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The Aftermath of WWII

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  • 0:03 Aftermath of WWII
  • 0:40 Cold War
  • 2:14 European Reconstruction
  • 4:55 Lesson Summary
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Lesson Transcript
Instructor: Christopher Sailus

Chris has an M.A. in history and taught university and high school history.

In this lesson, we explore the economic and political realities which emerged in Europe immediately after the end of World War II and the steps countries took to confront them.

Aftermath of WWII

Have you ever had your house burn down? It can be a terrible ordeal - not only is there the possibility of injury, but even after that is settled, you really feel like you have to start life all over again. In Europe in World War II (WWII), much of the continent literally and figuratively burned. Entire cities were destroyed, economies collapsed, and the geopolitical reality of the continent was irrevocably changed. In this lesson, we will explore these months and years immediately surrounding one of the largest wars ever in Western society, and the politics and circumstances that confronted post-war Europe.

Cold War

When WWII ended, the United States, the United Kingdom, and the Soviet Union had already decided what post-war Europe would look like. At various conferences, the most important of which were at Yalta and Potsdam, the three powers split Germany and its capital, Berlin, in two, with the Eastern portion controlled by the Soviet Union and the Western portion controlled jointly by the United States, the United Kingdom, and France.

Additionally, the Soviet Union was given 'influence' over the governments of several Eastern European states, where they promptly set up loyal, communist puppet regimes. These client states, though technically independent, were effectively part of the Soviet Union, sharing its communist economy and single-party political structure.

The United States and the West feared the creation of this Eastern Bloc, as Western journalists and government officials termed it, and the further spread of communism and/or totalitarian states in the rest of the world. U.S. foreign policy became one of containment - essentially, stopping the spread of communism wherever it could. This was in direct opposition to the Soviet Union's policy of fostering the spread of communism, especially in its Asian neighbors.

For example, Soviet agents had spent significant time with Mao Zedong's fledgling Communist Party in China in the 1930s and 1940s, where communism eventually prevailed and created the People's Republic of China in 1949. U.S. containment policy led to various wars against communist rebellions in the ensuing decades, most notably in Korea and Vietnam.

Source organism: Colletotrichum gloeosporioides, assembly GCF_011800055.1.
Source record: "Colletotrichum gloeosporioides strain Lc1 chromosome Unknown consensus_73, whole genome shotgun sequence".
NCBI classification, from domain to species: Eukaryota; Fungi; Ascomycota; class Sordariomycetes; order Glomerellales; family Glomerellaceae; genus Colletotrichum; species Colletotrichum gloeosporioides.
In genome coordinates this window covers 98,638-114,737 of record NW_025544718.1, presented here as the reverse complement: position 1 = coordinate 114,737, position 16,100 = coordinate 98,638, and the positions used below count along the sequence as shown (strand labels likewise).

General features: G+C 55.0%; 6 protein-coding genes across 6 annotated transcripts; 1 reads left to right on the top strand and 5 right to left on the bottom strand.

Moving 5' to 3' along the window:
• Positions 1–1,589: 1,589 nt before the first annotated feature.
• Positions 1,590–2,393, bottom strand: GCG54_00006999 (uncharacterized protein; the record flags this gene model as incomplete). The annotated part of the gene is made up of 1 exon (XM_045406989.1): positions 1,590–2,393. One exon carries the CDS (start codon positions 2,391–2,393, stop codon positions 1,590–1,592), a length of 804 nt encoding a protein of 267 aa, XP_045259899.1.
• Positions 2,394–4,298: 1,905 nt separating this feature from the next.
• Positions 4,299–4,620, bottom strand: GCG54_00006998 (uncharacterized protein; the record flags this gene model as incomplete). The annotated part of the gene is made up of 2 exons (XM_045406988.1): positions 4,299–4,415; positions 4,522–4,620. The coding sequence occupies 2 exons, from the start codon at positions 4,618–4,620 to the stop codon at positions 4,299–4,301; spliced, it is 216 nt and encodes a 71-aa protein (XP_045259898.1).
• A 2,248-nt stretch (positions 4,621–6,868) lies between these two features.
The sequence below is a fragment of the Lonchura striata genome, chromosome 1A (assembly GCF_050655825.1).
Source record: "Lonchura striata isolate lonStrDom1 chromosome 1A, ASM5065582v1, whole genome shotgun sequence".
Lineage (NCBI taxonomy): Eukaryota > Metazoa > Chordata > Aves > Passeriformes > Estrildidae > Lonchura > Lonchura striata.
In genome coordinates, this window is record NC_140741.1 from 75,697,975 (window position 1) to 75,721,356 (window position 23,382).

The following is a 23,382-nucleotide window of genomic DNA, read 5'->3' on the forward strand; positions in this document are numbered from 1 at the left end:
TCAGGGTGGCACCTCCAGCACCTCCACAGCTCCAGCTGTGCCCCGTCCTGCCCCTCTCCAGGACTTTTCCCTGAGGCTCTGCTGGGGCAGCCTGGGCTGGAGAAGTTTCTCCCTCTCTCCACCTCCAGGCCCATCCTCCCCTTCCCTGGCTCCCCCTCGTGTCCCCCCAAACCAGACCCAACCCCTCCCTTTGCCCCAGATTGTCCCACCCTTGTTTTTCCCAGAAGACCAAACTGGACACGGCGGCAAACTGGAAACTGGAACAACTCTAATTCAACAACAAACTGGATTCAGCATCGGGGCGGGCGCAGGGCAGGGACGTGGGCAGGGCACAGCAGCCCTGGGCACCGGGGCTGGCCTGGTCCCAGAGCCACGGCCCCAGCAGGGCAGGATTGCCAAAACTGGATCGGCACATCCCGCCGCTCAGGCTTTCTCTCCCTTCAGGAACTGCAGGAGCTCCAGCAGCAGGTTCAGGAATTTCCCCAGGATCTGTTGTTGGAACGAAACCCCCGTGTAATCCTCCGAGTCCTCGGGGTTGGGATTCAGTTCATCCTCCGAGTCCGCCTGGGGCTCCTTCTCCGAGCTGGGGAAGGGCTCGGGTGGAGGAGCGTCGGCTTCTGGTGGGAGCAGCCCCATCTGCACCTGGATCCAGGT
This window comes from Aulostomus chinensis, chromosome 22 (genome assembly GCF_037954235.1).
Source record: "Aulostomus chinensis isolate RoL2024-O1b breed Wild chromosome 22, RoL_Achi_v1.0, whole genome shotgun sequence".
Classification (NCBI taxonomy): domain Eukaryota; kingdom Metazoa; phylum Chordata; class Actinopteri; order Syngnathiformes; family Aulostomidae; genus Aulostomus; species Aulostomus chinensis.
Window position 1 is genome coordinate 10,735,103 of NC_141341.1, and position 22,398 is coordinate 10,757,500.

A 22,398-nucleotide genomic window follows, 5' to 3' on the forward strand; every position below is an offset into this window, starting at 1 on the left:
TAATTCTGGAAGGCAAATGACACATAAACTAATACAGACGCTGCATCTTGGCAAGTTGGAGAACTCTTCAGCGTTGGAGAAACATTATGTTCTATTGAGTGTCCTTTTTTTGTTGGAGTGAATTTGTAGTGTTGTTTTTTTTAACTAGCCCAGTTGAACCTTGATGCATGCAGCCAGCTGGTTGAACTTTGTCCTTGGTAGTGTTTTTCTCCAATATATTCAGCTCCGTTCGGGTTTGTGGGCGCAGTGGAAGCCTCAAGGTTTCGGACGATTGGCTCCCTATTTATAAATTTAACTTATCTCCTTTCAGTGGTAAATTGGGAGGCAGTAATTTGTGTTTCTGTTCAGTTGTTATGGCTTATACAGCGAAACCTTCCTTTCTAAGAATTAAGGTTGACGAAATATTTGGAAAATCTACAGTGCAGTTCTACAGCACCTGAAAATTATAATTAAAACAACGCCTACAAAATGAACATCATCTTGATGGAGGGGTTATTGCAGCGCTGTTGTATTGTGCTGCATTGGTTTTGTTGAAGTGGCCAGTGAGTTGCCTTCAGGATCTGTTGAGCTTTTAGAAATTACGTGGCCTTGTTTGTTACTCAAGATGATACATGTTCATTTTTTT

European Reconstruction

While the United States worried about the spread of communism in Asia and elsewhere, war-ravaged Europe needed desperately to rebuild. Six long years of war and the Holocaust wreaked devastation across the continent, leveling entire cities and tearing families apart. Additionally, these same countries had spent vast sums of capital fighting the war, and their gold reserves were depleted.

Most countries had also taken out large loans, mainly from the United States, in order to help pay for the war effort, leaving most of these countries in massive financial debt. In order to pay off these debts, many countries resorted to simply printing more money, which caused inflation to skyrocket. In a short period of time, many European currencies, like the French franc, became virtually worthless.

The U.S. government decided that the European economic tailspin required outside aid to be stopped. This aid came from the United States in the form of the Marshall Plan. Named after its creator, Secretary of State George Marshall, the Marshall Plan created a framework to reinvigorate the European and world economy through giving monetary aid to the war-ravaged countries of WWII. The offer was extended to all countries debilitated by the war, though the Soviet Union and those Eastern Bloc countries under Soviet control eschewed any foreign aid.

According to the plan, the United States and several other countries less economically depleted by the war combined to give gold and currency (in most cases U.S. dollars) to European countries so they could pay for basic government services and service their debt. This aid was given without any repayment requirements. The aid had immediate impact on war-ravaged Europe and Japan, and within only a few short years, most countries' economies were producing goods near or even exceeding pre-war production levels.

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